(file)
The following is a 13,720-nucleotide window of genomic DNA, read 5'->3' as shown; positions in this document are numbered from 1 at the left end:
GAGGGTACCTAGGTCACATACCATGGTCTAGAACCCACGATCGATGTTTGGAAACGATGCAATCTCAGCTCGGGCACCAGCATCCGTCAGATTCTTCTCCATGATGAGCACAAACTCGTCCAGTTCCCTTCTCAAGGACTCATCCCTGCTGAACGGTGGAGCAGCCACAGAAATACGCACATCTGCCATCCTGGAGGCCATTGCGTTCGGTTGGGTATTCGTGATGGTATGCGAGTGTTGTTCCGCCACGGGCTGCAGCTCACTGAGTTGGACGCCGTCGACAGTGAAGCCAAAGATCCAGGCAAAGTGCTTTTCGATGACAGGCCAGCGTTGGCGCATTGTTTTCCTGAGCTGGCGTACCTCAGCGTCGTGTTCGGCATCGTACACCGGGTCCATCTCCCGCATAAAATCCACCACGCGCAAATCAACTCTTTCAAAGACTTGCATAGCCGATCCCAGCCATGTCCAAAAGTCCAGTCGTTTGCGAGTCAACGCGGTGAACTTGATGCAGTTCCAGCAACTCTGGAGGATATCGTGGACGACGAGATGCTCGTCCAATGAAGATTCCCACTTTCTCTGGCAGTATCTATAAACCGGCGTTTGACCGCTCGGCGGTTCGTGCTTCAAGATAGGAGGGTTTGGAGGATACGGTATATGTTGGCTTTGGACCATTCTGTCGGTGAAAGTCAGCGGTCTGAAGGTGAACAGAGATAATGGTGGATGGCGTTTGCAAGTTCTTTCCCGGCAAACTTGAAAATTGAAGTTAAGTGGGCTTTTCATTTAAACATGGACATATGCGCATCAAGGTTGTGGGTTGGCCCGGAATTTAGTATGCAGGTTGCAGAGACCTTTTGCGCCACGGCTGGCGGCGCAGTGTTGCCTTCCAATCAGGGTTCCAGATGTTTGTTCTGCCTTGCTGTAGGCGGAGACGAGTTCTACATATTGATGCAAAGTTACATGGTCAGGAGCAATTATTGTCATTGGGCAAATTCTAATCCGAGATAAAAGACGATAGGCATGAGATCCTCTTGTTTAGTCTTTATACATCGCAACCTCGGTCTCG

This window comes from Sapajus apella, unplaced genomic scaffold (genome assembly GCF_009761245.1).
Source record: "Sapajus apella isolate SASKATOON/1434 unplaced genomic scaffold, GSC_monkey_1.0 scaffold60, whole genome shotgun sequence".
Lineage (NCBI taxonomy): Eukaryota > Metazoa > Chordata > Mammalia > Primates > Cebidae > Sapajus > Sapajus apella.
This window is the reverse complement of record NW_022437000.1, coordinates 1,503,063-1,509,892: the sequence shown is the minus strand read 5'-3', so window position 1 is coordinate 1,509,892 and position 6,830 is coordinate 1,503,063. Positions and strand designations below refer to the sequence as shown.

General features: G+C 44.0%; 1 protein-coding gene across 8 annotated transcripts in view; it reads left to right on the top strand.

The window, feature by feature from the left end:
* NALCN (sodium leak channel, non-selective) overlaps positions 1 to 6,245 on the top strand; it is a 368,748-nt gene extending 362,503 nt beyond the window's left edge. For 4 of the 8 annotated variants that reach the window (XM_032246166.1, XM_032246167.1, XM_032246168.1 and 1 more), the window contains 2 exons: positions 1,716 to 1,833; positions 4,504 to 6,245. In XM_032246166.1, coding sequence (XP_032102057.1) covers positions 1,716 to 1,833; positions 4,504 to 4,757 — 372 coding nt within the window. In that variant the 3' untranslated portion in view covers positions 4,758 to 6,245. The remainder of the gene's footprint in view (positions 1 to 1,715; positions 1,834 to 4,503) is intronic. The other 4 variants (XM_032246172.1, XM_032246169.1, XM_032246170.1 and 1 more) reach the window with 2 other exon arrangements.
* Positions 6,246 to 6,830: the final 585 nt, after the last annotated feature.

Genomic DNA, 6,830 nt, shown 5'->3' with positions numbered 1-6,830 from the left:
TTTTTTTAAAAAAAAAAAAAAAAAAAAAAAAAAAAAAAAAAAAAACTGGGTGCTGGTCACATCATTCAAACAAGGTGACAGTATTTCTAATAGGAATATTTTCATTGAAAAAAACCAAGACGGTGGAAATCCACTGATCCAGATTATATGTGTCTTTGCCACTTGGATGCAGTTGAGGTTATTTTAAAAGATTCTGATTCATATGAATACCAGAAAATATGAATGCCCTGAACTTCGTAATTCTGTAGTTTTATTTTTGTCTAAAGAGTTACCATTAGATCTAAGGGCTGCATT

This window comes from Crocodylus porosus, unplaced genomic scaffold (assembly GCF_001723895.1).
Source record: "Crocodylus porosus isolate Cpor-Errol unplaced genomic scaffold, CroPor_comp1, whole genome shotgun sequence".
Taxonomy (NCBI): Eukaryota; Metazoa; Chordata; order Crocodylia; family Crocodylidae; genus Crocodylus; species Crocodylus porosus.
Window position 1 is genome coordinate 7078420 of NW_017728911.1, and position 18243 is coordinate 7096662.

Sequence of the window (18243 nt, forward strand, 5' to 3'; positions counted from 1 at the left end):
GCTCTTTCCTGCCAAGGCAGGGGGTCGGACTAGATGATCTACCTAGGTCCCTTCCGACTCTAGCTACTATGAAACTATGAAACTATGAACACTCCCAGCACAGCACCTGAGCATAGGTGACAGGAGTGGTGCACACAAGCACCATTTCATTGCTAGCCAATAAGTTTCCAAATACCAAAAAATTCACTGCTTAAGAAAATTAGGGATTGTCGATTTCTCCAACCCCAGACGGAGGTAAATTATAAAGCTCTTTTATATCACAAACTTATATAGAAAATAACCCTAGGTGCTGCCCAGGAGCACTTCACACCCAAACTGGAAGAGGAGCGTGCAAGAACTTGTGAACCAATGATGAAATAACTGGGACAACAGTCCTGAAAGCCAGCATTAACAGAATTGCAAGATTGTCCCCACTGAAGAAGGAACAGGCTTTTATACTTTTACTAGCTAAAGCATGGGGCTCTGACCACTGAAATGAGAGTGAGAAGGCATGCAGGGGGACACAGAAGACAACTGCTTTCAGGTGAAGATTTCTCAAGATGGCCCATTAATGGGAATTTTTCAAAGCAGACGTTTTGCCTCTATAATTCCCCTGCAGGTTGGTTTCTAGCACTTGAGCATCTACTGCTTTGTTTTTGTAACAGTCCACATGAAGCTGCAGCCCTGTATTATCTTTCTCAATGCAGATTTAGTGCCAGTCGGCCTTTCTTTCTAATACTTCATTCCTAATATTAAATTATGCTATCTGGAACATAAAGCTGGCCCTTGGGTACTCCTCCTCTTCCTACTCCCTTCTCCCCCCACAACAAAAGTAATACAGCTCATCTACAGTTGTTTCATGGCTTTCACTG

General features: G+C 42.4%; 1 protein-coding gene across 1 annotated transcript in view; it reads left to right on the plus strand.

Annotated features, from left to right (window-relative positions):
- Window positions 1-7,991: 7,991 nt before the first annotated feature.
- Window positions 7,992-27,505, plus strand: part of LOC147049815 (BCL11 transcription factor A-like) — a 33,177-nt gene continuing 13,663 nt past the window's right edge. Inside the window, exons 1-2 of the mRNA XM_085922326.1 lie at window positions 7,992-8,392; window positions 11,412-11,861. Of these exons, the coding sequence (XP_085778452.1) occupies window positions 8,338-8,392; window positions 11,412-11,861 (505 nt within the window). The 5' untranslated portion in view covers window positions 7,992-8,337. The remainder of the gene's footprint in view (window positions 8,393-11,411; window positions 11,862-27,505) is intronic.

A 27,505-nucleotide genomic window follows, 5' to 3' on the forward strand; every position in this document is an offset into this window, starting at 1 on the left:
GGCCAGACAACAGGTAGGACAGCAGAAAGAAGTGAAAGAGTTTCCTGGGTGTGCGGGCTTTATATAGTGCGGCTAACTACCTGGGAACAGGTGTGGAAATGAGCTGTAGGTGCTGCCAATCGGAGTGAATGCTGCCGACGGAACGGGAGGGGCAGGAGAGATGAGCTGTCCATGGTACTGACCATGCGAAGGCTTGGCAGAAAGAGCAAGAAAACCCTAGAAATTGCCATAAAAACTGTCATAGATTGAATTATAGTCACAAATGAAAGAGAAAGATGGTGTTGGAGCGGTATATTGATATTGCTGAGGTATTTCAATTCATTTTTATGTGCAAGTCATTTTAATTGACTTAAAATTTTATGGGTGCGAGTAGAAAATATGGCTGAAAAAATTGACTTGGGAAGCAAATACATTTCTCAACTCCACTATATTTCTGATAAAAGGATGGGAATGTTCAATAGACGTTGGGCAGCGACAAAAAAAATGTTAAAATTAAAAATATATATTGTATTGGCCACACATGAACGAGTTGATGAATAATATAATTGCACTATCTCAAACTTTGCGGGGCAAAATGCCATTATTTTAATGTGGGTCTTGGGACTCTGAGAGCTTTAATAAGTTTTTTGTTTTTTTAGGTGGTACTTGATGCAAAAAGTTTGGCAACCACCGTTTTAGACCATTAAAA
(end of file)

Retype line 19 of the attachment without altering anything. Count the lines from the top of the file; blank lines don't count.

General features: G+C 42.4%; 1 protein-coding gene across 1 annotated transcript in view; it reads left to right on the plus strand.